Geologic units in Kitsap county, Washington

Additional scientific data in this geographic area

Younger glacial drift (Pleistocene) at surface, covers 69 % of this area

Till. Hard, blue-gray to gray concrete-like mixture of clay, silt, sand, and gravel deposited as end or recessional moraine. Principally Wisconsin in age.

Younger glacial drift (Pleistocene) at surface, covers 13 % of this area

Advance and recessional outwash, stratified drift, and associated deposits. Primarily silt, sand, and gravel with some clay. Includes alluvium locally and scabland deposits of eastern Washington.

Older glacial drift (Pleistocene) at surface, covers 10 % of this area

Till, outwash, and associated interglacial deposits; sorted and unsorted gravel, sand, silt, and clay. Includes peat beds and non-glacial sediments locally. Mostly pre-Wisconsin in age.

Middle and lower Eocene volcanic rocks (Eocene) at surface, covers 4 % of this area

Dark-gray, course- to fine-grained, strongly chloritized basalt flows and breccia; includes pillow lava, deeply altered palagonite beds, amygdoidal and vesicular flows, and, locally, sedimentary rocks. Comprises outer volcanic belt in Olympic Peninsula, where manganese ore is associated with some submarine lavas.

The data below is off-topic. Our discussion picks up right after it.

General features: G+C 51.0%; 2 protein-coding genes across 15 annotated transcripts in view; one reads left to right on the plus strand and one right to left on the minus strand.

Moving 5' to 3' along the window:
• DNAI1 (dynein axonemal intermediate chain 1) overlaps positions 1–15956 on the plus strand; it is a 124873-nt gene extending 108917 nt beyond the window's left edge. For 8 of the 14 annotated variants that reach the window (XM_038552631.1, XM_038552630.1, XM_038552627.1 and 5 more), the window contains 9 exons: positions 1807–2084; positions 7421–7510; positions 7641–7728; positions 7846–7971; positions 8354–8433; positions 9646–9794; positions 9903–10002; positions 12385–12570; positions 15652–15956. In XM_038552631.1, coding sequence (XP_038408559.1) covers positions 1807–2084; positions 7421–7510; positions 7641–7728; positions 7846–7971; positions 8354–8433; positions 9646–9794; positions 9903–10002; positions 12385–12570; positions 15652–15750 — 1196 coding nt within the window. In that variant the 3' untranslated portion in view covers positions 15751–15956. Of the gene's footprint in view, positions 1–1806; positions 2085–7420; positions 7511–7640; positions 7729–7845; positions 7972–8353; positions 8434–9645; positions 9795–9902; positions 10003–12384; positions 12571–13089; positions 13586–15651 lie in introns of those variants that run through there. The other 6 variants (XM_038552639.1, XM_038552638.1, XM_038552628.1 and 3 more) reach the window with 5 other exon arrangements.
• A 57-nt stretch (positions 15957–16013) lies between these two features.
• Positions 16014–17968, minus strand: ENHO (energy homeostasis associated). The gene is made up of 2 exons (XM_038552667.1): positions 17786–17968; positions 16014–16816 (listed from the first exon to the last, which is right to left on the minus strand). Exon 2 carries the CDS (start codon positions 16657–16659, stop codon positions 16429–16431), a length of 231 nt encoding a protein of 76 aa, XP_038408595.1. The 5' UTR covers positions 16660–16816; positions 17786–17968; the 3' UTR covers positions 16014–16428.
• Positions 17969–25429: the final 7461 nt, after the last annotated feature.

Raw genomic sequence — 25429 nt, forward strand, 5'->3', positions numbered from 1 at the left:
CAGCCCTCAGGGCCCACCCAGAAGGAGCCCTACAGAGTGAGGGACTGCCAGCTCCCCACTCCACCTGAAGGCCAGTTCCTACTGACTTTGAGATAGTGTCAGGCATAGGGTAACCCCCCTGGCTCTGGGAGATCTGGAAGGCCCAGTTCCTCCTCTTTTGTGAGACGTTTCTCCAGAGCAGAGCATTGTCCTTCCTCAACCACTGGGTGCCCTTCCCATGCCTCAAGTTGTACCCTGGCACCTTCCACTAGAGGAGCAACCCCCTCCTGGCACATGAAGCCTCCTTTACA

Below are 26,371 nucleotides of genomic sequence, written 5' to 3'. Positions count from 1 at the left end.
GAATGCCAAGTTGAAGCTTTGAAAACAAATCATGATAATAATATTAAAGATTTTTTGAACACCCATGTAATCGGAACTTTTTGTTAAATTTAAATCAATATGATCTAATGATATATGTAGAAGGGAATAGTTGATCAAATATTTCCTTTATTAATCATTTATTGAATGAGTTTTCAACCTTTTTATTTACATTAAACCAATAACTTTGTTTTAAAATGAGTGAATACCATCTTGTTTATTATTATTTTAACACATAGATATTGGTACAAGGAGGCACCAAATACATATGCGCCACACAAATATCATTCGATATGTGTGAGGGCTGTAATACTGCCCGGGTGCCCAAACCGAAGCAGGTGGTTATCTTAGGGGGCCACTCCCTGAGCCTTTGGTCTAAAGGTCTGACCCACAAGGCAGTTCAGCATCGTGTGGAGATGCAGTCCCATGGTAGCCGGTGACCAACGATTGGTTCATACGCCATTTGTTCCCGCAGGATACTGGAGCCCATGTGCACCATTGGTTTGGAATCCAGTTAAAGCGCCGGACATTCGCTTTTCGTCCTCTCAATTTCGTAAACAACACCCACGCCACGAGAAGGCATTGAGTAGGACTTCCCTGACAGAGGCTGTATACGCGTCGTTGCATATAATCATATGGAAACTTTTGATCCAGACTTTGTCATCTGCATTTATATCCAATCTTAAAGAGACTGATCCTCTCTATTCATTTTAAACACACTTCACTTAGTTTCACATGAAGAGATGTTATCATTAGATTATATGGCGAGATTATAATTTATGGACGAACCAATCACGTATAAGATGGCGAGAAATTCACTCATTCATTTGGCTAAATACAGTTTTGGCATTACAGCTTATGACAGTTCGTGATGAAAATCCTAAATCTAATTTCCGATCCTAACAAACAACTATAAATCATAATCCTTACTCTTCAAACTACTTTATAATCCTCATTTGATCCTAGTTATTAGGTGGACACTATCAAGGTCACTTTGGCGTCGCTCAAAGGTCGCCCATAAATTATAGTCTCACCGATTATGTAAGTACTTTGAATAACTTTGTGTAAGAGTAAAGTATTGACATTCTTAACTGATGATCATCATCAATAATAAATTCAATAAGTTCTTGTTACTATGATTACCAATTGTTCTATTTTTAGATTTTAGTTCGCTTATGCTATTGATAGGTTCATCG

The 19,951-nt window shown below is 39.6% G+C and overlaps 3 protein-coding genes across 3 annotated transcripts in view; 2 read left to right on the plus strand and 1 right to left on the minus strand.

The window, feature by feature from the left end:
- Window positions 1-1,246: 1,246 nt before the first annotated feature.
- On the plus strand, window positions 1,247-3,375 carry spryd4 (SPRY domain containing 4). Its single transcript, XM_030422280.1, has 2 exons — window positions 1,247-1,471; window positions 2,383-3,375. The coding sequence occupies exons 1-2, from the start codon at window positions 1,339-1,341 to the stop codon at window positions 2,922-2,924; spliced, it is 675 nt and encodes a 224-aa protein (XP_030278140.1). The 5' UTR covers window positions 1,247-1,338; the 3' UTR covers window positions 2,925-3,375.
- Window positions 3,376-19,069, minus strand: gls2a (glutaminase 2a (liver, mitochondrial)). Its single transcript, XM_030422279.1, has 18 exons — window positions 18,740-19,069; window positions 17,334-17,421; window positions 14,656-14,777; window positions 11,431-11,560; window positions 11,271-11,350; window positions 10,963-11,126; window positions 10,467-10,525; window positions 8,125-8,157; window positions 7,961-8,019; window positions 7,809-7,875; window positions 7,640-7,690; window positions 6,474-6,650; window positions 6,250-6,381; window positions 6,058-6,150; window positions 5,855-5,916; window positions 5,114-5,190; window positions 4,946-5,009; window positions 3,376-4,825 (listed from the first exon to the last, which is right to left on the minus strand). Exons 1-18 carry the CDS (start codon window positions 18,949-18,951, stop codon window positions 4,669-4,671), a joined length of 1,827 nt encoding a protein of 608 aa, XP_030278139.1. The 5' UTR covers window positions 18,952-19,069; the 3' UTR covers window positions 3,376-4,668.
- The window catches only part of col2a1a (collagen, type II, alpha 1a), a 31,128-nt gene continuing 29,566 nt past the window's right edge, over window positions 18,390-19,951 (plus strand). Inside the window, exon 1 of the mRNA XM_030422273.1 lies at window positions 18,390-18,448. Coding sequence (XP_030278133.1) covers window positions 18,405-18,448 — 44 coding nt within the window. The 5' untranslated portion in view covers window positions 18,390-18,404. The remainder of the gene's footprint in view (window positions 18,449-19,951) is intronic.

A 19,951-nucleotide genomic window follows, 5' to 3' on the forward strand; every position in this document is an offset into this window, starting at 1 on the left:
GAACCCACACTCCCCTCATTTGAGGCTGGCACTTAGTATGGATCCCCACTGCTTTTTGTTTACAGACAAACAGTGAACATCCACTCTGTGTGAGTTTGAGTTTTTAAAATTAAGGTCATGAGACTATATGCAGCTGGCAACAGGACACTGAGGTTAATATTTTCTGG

Younger glacial drift (Pleistocene) at surface, covers 3 % of this area

Younger glacial drift, undivided. Till, outwash, and associated deposits; sorted and unsorted sand, gravel, silt, and clay. Includes some alluvium.

Oligocene-Miocene marine rocks (Oligocene) at surface, covers 0.6 % of this area

Massive to thin-bedded, coarse-grained sandstone, conglomerate, conglomeratic sandstone, shale, and sandy shale.

Tertiary dikes, sills, and small intrusive bodies (Middle to Late Tertiary) at surface, covers 0.3 % of this area

Dikes are commonly diabase; plugs and sills are generally andesite porphyry and dacite.